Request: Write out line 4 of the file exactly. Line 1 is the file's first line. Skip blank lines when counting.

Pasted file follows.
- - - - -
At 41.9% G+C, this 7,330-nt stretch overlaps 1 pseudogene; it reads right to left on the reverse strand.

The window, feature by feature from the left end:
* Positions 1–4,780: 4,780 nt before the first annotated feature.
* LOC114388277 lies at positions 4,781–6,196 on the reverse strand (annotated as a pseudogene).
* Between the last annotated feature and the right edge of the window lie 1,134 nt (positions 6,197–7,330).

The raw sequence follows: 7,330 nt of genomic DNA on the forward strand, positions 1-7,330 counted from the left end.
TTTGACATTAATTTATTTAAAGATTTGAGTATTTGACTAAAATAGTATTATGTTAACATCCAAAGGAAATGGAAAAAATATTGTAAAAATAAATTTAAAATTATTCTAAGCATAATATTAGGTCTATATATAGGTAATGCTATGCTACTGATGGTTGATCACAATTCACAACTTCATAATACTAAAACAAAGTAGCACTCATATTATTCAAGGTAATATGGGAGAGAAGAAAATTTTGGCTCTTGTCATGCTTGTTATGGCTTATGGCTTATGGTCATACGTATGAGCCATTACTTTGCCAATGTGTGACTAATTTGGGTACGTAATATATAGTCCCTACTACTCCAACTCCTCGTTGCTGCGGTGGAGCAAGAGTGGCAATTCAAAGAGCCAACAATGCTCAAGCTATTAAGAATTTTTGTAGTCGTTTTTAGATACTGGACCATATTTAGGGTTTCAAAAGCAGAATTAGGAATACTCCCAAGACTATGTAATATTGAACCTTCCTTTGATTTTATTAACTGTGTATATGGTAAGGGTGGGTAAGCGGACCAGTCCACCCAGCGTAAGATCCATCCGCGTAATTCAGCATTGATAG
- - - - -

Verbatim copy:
* LOC114388277 lies at positions 4,781–6,196 on the reverse strand (annotated as a pseudogene).